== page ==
By Marie Pfeifer
Classics Academy, a Morristown High School senior honors program that was on the chopping block a couple of years ago, continues to produce thought-provoking projects— specifically, projects provoked by thoughts of civilization’s distant past.
On Thursday, students presented music videos, one-man plays, e-books and other original works inspired by the complex question:
In what way or ways is my present contingent on my individual and humankind’s collective past?
Layston Badham, who was among the first class of juniors in this year’s expanded program, said the classics helped students “expand our horizons and become more creative. The students were able to entertain more than one right answer as in math. It encourages a different way of thinking.”
Senior Jessica Richardson, who edits the school’s literary magazine, the Tricorn, said Classics Academy “was the first time our teachers did not hand out instructions telling us what to do. We had to find our own project, figure out how we wanted to express it and research it.”
Jessica, a photographer, began her project as a little book theme. When she put her photos together she felt something was missing. Since she believes writing is not her strong suit, she selected two gifted juniors from Classics Academy–Kelly Ganning and Katherine O’Keefe–who added lovely poetry.
The finished product, an e-book titled Evolution, depicts the evolution between childhood and adulthood.
“We are at the dawn of adolescence, standing on the edge of our lives,” Jessica said, describing the cover of her book, a photo shot at Coney Island depicting a couple walking away from the wind-blown surf. In addition to the great photography and poetry, the project taught her the mechanics and process of editing a book of photography, under the supervision of her mentor, photo teacher Brian Kievning.
‘BRIDGING’ THE GAP
Hometown, a music video created by Michael Chase, also is about evolution.
Starring fellow Classics Academy member Jordan Rabinowitz, who also collaborated on the original song, the video culminates an exploration of how music has been shared through the ages, from the bards of Antiquity to early churches to the advent of sheet music that brought music to wider audiences.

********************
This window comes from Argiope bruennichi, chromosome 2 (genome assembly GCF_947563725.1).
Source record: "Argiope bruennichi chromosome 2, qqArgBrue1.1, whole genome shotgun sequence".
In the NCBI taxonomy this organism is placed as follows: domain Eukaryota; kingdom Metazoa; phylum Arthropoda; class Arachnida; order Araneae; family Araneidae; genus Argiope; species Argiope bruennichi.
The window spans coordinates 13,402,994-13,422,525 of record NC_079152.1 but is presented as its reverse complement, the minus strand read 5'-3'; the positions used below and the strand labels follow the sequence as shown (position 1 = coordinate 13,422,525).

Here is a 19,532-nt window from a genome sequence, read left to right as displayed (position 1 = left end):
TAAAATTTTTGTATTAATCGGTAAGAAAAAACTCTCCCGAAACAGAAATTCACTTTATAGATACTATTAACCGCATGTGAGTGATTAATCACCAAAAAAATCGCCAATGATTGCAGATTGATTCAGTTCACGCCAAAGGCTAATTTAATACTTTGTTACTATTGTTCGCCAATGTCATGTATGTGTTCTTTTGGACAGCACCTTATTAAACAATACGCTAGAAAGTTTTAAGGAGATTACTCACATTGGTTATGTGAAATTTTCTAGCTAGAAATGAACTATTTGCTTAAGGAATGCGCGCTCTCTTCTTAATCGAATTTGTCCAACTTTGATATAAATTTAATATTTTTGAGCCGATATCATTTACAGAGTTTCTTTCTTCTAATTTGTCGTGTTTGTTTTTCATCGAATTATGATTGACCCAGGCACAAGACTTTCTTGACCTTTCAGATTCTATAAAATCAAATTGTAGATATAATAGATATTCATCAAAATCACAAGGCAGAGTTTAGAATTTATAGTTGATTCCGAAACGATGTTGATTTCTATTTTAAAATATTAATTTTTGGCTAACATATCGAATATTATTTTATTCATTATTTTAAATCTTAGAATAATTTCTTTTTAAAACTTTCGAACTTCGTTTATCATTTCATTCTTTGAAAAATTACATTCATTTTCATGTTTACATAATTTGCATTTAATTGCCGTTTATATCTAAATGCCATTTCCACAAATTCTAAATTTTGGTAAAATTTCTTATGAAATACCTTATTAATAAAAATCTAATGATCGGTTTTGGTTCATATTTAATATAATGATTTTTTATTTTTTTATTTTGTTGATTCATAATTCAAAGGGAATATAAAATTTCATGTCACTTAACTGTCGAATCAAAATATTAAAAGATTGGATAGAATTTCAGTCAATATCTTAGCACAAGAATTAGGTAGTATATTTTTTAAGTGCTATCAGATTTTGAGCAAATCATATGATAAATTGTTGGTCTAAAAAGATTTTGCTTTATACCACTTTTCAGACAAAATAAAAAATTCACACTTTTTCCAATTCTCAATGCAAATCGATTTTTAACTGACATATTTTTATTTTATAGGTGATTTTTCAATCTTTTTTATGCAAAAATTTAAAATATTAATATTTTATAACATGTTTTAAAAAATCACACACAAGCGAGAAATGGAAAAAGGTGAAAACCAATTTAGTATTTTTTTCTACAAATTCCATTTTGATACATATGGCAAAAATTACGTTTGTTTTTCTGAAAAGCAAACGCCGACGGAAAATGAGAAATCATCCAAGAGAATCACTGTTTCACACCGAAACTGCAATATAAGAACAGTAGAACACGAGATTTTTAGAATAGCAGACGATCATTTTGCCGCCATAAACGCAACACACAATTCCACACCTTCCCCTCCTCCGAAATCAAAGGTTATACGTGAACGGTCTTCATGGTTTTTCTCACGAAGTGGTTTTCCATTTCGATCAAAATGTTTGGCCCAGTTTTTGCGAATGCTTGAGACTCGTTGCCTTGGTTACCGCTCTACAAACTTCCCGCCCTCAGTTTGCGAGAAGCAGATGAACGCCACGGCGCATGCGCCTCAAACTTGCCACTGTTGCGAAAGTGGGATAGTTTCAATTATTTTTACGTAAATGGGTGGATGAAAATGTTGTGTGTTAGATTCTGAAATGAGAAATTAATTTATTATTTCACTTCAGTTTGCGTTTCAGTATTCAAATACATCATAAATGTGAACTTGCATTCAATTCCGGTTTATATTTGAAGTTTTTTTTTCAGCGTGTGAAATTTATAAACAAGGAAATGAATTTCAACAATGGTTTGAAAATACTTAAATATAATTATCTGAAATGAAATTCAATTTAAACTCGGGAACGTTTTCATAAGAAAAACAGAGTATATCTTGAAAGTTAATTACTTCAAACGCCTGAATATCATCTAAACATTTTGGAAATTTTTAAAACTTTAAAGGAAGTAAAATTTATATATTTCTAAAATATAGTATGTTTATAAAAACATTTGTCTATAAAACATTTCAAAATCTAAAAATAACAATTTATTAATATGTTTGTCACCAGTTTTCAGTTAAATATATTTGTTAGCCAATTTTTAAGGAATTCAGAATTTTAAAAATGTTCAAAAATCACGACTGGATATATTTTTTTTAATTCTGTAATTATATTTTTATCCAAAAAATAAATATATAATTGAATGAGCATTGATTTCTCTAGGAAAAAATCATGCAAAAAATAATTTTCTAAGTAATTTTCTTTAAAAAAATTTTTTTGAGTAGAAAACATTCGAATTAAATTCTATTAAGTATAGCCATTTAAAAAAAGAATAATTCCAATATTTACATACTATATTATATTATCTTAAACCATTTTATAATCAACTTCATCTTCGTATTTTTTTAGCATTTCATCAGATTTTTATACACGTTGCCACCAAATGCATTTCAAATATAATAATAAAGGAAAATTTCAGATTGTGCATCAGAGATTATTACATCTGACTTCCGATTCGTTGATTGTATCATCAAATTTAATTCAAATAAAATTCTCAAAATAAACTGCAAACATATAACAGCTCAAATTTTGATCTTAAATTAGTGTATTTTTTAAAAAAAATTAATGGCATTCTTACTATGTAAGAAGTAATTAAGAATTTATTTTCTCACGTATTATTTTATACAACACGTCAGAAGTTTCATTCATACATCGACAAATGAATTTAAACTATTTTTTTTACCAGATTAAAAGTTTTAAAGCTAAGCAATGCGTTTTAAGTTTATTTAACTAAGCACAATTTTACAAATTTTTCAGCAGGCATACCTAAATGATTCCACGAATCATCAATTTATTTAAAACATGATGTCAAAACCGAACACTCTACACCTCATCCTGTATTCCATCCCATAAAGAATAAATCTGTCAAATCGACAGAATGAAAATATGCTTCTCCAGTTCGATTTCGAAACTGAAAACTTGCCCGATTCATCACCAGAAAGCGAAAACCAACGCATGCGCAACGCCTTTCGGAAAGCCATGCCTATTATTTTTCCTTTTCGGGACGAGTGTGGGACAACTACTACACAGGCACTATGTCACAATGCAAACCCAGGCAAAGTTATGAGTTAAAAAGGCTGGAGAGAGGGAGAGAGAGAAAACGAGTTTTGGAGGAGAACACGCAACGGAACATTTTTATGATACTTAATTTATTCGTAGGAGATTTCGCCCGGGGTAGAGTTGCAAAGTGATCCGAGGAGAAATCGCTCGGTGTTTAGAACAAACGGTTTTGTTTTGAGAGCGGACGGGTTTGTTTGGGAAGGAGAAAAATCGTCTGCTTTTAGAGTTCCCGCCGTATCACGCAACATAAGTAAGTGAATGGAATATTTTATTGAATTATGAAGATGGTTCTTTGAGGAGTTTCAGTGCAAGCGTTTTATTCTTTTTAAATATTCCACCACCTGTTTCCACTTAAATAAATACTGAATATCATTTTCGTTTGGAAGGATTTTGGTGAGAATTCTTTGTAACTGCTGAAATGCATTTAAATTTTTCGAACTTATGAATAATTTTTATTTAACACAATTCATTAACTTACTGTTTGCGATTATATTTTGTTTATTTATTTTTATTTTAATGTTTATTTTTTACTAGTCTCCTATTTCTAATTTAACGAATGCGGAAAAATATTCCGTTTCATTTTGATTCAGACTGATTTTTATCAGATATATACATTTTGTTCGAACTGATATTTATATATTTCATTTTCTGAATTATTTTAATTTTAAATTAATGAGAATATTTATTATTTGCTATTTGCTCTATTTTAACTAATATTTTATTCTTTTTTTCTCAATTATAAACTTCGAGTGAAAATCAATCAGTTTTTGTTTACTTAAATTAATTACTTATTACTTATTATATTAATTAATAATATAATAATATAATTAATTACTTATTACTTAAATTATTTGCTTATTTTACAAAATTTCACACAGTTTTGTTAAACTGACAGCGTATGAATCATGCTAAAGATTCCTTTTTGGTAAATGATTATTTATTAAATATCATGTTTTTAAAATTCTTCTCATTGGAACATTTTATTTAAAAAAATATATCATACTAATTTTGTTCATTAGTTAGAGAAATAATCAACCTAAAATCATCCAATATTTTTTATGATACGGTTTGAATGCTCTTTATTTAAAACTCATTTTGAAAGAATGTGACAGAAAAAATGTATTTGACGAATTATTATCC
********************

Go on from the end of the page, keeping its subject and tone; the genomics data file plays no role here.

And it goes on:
“In the late 1800s, Thomas Edison’s invention of the phonograph helped to propel music into a business venture. With the increase in technology more people are listening. Now I can record music in my room with a mic and a computer. Thanks to the internet I can do a lot with a little bit of money,” said Michael, who recorded the song using Apple’s Garageband software.
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Michael said he has been passionate about the business side of music since he went to a music camp in New York City as a freshman.
His mentor for the Hometown project was Joshua Johnson of Blue Note Records, who helped him devise a social media strategy. It included releasing the song for free on Soundcloud and posting the video, which took about four days to shoot and edit, on YouTube a week later.
The idea is to create a fan base, Michael explained. That requires giving away your product at first. So far, he said, several hundred people have listened to Hometown online. He is not worried about copyright violators at this point.
“If someone were to use my material right now, I would be flattered,” he said, getting a laugh from students, teachers and parents in the school media center.
The challenge for the music industry, according to Michael, is figuring ways to add value–and make money–in a world where technology makes it ever simpler for do-it-yourselfers like him to bypass studios and music labels.
And the challenge for Michael, as a songwriter, is to write tunes with a “bridge” (middle part), according to his brother Ethan, who also got some laughs with that helpful brotherly observation.
“I am working on a song with a bridge,” Michael shot back, with a big grin. “And it’s going to be awesome!”
LEGO LYRES AND G.I. JOE
His sidekick, Jordan Rabinowitz–they have a musical duo called Minno–flew solo for his presentation, an original one-man play, aptly titled The Bard.
Jordan said he had an epiphany one morning as he was thinking about his project, and at the last minute rewrote it.
In this engaging, well acted piece, Jordan depicts a father whose penchant for story-telling is passed along to his son, with the assumption that it will be passed on the son’s children. It’s a reflection upon the nature of storytelling, an intrinsic part of our humanity since ancient times.
As a nod to the bards of Greece, Jordan fashioned a working lyre from LEGO pieces, ukulele strings and wood scraps. He also composed a song and sang it, accompanying himself on guitar.
All of this would seem to bode well for Classics Academy, which was established in 2011 and has a mandatory set of courses. Teacher John Madden said he anticipates at least another two years for the program. He is assisted by faculty members Anthony Danese, Dawn DeMartino, Danielle Firavanti, Mark Gutkowski and Cynthia Laudadio.
Besides enlightening its students, Classics Academy sometimes educates adults in surprising ways.
Danielle Schussel’s presentation, Doll Play and Gender in Western Society, From Ancient Rome to 20th Century America, surprised at least one listener with the revelation that the G.I. Joe he played with as a child actually was a doll.
–Kevin Coughlin contributed to this report.
NOTE: Tonight’s Morristown High School Film Festival (June 6, 2014) has been moved from the cafeteria to the media center.
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